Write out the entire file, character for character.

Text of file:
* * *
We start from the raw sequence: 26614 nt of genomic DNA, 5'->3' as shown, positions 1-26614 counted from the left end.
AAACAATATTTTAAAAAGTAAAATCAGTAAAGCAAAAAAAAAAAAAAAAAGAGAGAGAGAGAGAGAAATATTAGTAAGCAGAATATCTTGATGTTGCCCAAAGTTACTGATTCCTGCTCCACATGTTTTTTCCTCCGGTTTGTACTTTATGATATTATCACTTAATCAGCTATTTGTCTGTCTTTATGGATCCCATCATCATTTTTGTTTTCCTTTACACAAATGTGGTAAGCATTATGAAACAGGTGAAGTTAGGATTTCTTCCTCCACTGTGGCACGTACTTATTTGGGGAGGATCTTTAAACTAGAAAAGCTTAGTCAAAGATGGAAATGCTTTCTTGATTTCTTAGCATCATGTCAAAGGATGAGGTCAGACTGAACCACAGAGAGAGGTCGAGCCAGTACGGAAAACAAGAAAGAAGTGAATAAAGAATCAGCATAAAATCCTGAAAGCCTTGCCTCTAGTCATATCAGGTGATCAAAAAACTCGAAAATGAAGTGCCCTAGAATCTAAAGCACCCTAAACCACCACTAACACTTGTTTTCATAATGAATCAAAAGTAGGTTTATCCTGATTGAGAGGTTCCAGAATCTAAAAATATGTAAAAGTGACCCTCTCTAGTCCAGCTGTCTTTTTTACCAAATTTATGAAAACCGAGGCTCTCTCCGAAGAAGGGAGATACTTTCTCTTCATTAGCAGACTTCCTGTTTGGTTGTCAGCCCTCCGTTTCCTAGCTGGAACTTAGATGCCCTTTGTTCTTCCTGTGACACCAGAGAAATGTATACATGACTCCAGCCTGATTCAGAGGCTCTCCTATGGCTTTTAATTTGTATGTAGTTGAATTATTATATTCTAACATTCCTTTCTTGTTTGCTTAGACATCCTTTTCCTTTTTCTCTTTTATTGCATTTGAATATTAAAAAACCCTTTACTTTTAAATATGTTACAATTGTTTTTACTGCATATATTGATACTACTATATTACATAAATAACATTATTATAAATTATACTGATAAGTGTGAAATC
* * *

We start from the raw sequence: 26614 nt of genomic DNA, 5'->3' as shown, positions 1-26614 counted from the left end.
AAACAATATTTTAAAAAGTAAAATCAGTAAAGCAAAAAAAAAAAAAAAAAGAGAGAGAGAGAGAGAAATATTAGTAAGCAGAATATCTTGATGTTGCCCAAAGTTACTGATTCCTGCTCCACATGTTTTTTCCTCCGGTTTGTACTTTATGATATTATCACTTAATCAGCTATTTGTCTGTCTTTATGGATCCCATCATCATTTTTGTTTTCCTTTACACAAATGTGGTAAGCATTATGAAACAGGTGAAGTTAGGATTTCTTCCTCCACTGTGGCACGTACTTATTTGGGGAGGATCTTTAAACTAGAAAAGCTTAGTCAAAGATGGAAATGCTTTCTTGATTTCTTAGCATCATGTCAAAGGATGAGGTCAGACTGAACCACAGAGAGAGGTCGAGCCAGTACGGAAAACAAGAAAGAAGTGAATAAAGAATCAGCATAAAATCCTGAAAGCCTTGCCTCTAGTCATATCAGGTGATCAAAAAACTCGAAAATGAAGTGCCCTAGAATCTAAAGCACCCTAAACCACCACTAACACTTGTTTTCATAATGAATCAAAAGTAGGTTTATCCTGATTGAGAGGTTCCAGAATCTAAAAATATGTAAAAGTGACCCTCTCTAGTCCAGCTGTCTTTTTTACCAAATTTATGAAAACCGAGGCTCTCTCCGAAGAAGGGAGATACTTTCTCTTCATTAGCAGACTTCCTGTTTGGTTGTCAGCCCTCCGTTTCCTAGCTGGAACTTAGATGCCCTTTGTTCTTCCTGTGACACCAGAGAAATGTATACATGACTCCAGCCTGATTCAGAGGCTCTCCTATGGCTTTTAATTTGTATGTAGTTGAATTATTATATTCTAACATTCCTTTCTTGTTTGCTTAGACATCCTTTTCCTTTTTCTCTTTTATTGCATTTGAATATTAAAAAACCCTTTACTTTTAAATATGTTACAATTGTTTTTACTGCATATATTGATACTACTATATTACATAAATAACATTATTATAAATTATACTGATAAGTGTGAAATC